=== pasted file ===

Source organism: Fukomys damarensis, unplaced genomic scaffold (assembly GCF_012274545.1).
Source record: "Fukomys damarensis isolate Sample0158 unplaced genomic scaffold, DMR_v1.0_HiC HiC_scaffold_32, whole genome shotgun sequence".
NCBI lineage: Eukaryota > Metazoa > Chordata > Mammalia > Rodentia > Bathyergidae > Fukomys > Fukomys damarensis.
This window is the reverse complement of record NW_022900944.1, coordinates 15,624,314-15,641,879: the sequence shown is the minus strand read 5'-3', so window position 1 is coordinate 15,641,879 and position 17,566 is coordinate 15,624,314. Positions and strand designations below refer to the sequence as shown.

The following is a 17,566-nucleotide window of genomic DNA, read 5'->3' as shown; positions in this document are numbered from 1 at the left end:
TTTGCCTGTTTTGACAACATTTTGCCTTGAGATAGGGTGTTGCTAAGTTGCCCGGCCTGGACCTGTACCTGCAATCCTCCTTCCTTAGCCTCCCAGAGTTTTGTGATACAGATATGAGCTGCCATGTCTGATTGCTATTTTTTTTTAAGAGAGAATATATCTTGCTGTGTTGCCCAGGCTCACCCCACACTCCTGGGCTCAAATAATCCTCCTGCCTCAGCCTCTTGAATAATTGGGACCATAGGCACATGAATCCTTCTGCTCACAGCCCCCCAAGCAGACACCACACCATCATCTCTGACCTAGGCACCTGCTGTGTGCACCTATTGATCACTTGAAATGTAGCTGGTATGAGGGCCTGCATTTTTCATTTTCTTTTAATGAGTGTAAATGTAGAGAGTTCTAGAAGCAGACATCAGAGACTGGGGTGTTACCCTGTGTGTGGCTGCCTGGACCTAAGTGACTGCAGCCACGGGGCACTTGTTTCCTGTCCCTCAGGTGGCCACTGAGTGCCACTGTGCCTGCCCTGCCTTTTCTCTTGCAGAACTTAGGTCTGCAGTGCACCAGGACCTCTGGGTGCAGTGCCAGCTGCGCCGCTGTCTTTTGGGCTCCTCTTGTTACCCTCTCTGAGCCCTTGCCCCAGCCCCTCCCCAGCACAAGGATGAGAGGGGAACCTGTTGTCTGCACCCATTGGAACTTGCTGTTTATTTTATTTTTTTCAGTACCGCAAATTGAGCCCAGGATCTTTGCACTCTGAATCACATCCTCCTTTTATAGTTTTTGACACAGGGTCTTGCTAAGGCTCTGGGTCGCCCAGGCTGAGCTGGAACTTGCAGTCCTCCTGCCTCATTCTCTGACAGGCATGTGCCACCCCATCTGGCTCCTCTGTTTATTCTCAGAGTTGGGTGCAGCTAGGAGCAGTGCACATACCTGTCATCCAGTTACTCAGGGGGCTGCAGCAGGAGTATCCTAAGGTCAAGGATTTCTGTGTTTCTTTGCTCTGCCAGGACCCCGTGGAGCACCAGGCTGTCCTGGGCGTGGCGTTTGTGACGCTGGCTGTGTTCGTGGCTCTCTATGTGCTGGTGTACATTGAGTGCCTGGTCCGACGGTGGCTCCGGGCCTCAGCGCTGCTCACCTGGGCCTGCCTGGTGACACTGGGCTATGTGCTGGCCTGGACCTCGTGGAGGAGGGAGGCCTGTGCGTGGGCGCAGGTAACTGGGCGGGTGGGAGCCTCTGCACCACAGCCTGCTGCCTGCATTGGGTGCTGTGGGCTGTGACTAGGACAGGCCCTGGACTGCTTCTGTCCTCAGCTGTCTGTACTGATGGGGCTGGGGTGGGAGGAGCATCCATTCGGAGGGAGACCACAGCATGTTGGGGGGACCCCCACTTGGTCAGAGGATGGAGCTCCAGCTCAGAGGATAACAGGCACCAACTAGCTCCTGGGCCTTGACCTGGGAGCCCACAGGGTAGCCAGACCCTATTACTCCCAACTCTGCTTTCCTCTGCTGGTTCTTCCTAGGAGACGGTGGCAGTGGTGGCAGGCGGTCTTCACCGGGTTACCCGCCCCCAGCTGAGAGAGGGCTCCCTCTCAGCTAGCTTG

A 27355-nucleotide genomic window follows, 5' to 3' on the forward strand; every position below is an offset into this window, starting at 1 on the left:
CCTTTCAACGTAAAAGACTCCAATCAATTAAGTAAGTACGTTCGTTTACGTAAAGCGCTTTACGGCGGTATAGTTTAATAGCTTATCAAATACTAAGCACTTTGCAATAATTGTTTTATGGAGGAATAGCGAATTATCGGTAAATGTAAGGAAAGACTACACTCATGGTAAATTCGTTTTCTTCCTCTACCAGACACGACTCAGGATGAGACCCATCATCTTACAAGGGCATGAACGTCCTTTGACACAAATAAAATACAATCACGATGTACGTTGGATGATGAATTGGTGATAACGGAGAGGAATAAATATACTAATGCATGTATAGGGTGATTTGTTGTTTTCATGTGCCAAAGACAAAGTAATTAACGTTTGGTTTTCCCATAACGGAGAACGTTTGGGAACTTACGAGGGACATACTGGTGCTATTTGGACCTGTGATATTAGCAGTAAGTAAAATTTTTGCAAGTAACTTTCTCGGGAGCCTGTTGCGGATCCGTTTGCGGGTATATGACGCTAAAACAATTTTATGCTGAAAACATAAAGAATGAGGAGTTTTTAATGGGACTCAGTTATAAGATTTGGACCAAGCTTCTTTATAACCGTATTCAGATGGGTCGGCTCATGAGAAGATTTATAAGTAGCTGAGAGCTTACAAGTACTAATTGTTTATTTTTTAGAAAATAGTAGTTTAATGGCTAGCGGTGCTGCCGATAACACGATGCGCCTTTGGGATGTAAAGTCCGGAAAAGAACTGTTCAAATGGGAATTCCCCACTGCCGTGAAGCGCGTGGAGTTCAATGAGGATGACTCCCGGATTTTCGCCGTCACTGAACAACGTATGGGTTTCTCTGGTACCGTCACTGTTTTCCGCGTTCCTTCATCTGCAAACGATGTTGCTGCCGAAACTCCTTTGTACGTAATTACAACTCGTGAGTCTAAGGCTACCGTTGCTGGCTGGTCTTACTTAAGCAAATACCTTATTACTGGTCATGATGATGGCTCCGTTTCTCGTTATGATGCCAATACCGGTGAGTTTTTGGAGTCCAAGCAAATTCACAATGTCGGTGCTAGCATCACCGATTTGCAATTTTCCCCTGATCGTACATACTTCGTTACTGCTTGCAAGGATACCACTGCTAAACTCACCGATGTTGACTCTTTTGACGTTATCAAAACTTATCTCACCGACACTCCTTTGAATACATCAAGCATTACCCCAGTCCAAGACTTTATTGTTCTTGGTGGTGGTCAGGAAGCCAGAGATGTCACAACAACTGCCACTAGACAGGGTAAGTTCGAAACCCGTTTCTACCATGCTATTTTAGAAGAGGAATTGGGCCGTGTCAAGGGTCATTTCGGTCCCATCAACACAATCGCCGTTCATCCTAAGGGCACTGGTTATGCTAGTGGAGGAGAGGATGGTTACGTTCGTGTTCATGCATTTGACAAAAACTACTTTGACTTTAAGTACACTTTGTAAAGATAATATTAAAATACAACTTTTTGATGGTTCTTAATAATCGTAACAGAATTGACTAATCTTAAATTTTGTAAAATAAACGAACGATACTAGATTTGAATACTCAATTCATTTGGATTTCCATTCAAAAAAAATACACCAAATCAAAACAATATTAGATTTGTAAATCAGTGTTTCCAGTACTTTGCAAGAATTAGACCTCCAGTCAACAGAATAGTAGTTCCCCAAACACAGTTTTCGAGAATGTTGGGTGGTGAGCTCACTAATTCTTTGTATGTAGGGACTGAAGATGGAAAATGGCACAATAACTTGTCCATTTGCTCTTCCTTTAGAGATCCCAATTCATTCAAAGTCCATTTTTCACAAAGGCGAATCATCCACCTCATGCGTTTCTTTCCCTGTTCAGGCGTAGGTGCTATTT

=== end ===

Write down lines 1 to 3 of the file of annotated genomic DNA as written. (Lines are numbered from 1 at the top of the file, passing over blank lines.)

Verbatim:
Source organism: Fukomys damarensis, unplaced genomic scaffold (assembly GCF_012274545.1).
Source record: "Fukomys damarensis isolate Sample0158 unplaced genomic scaffold, DMR_v1.0_HiC HiC_scaffold_32, whole genome shotgun sequence".
NCBI lineage: Eukaryota > Metazoa > Chordata > Mammalia > Rodentia > Bathyergidae > Fukomys > Fukomys damarensis.